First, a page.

Back to work, back to work. Triage let me sleep 'til 8am, ahhhhh. I get to go to an only semi-crappy hospital. 25 year old intercranial bleed. I arrive around 09:30, with visions of getting a first clinical done early, maybe have the second one done by this evening. My optimism is bolstered when the intensivist does the first clinical right after my arrival. Oh, what a naive, little TC am I. The intensivist decides to stop that exam, let neuro do the first one, then she'll do the second exam 6 hours later. Perfect. Except that neuro never shows. Did anyone call him? I asked for lab results....oops, tube of blood still sitting on the counter for 3 hours. Intensivist tells me patient is breathing over vent, somewhat miraculously considering he's BRAIN DEAD. I can't piss her off-I still need her to write orders, after all. "Excuse me, doc,"I say" I don't mean to insult your intelligence, but are you sure he's breathing above the vent?" Because I'm not naming names, but I've seen people who oughta know better look at a vent and not the patient and tell me the patient's breathing on his own-cause the machine said so! She's sure.
But wait! A few minutes later she comes out of his room and allows that maybe it was his enlarged heart beating that made his chestwall move and not his lungs. I say why not do an apnea test to be sure. No, no. Several minutes later she says, "I think I'll do an apnea test." Good idea, doc. Why didn't I think of that? Repeat this for 10 hours and you have my day. Hospital services tells me that she is not only the ONLY intensivist attending at the hospital, but she's the director of ICU. And she doesn't like being told what to do, so make nicey. Oh, I'm nice.
They do an apnea test without blood gases. Don't ask her for blood gases, I'm warned. She'll give you a big, long story about why they're unnecessary. So I bite and ask her why, thinking she's going to quote some research or something. No, it's because neuro will order the baseline ABG and not correct it and still do the apnea test. So the hospital's solution(because this is an actual policy) is not to do the ABG's. The irony is that when I gouge out my own eyes with frustration, I won't get preferential treatment for an eye transplant. AAAAAaaaaaarrrrrrhhhhhgggga, ga, ga.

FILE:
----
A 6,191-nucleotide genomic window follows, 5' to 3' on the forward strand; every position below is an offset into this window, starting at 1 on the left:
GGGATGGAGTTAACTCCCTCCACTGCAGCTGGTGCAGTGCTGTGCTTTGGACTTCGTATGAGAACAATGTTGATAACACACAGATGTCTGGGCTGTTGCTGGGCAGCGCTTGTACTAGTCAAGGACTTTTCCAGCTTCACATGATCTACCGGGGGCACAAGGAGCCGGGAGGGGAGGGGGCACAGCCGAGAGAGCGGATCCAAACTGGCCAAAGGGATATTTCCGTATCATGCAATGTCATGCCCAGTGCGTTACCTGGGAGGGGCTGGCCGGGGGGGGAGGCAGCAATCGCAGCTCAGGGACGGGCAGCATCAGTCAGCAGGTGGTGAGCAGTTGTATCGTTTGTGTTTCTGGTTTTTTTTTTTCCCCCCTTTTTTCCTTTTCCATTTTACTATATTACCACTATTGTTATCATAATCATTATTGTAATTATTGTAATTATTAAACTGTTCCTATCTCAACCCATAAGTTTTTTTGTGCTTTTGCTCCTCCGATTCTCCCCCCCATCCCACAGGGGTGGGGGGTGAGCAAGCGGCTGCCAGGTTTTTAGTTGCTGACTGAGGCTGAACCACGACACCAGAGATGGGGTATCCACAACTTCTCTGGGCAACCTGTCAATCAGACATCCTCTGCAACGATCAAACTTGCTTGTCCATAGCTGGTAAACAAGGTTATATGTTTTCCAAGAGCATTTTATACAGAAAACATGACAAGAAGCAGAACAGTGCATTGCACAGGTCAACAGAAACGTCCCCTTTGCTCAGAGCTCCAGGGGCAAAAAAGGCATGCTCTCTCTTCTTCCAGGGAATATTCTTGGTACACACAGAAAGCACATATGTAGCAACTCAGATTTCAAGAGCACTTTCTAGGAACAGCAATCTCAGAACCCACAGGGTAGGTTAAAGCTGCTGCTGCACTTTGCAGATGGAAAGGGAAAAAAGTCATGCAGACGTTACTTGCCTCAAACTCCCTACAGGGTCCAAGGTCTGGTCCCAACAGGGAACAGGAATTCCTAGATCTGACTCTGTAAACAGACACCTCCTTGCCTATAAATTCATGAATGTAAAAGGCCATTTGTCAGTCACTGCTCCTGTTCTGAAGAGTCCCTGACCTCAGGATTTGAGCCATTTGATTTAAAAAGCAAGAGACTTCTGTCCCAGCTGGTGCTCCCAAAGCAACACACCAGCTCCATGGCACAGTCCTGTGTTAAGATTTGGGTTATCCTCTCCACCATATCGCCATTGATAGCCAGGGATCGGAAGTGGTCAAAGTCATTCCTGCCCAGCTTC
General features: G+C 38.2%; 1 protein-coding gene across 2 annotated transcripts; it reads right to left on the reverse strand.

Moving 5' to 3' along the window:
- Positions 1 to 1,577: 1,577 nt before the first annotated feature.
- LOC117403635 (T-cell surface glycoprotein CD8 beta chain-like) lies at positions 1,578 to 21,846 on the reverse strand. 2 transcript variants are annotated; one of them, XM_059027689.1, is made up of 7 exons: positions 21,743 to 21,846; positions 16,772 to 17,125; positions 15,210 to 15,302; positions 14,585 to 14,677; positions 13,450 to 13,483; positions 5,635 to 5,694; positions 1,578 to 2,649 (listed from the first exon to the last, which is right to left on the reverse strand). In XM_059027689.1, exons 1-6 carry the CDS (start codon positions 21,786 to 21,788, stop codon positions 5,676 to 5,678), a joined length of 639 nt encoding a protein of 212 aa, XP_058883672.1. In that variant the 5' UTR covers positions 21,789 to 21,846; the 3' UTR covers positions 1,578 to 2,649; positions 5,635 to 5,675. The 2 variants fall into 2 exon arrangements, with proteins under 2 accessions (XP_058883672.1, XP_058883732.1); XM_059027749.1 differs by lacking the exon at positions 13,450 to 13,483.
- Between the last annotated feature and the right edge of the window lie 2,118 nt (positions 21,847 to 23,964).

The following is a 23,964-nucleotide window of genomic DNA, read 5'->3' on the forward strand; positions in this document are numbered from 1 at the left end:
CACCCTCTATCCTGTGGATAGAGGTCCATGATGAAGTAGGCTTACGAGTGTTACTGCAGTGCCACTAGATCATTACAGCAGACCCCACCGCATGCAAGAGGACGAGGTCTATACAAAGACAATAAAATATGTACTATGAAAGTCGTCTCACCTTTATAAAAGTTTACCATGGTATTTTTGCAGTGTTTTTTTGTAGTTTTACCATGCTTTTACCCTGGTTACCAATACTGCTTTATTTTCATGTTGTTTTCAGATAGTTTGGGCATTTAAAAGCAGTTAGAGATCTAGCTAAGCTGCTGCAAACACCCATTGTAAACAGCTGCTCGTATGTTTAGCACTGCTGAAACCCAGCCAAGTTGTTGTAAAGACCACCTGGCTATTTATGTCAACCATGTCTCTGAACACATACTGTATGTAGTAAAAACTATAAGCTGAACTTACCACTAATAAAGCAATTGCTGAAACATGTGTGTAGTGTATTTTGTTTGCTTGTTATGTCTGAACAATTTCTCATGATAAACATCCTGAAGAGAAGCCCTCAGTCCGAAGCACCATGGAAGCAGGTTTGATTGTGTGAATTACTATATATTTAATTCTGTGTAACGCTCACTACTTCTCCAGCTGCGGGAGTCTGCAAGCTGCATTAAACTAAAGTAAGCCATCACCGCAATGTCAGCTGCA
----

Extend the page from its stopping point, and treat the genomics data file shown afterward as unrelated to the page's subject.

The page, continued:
post script:I left a stable patient with plans to return in the am, but went back in the middle of the night as he became unstable. The nurse busted her butt trying to keep him going while I tried to think of things to try. In addition to dropping his BP and oxygen sat's, it looks like he had an MI and went into atrial fibrillation. We coded him at 7am, 7:30am and 8am. Then they finally called it. I got someone from the OR to translate for mom as all this was going on. No fun was had by all.
Alright, class, let's review:
- Change of shift codes are no fun.
- If neuro had arrived at 12noon, instead of 8pm, we might have had 2 clinicals and I could have gotten consent and managed this patient instead of putzing around all day while he slowly detiorated. The earlier you can manage the patient for donation, the better the outcome will be.
- Dr Intensivist, who by her own admission is against donation, should have communicated with the neurologist about who was doing what clinical when(she delegated this to the resident.) If they really wanted to make this donation happen, they would have. Now they can say, "well, we try, but this donation process never works." or "that mom was never going to go for it anyway."
- And what's up with doctors being against organ donation? I imagine having this conversation with her:
Her: Well, I don't really believe in donation.
Me: Alright, then, we'll add you to the list.
Her: What list?
Me: Why, the National No Organ Donation List, of course.
If you don't believe in donation, you can't be a recipient.
Her: Is there really such a list?
Me: What if there were? Hmmmmmmmmmmm.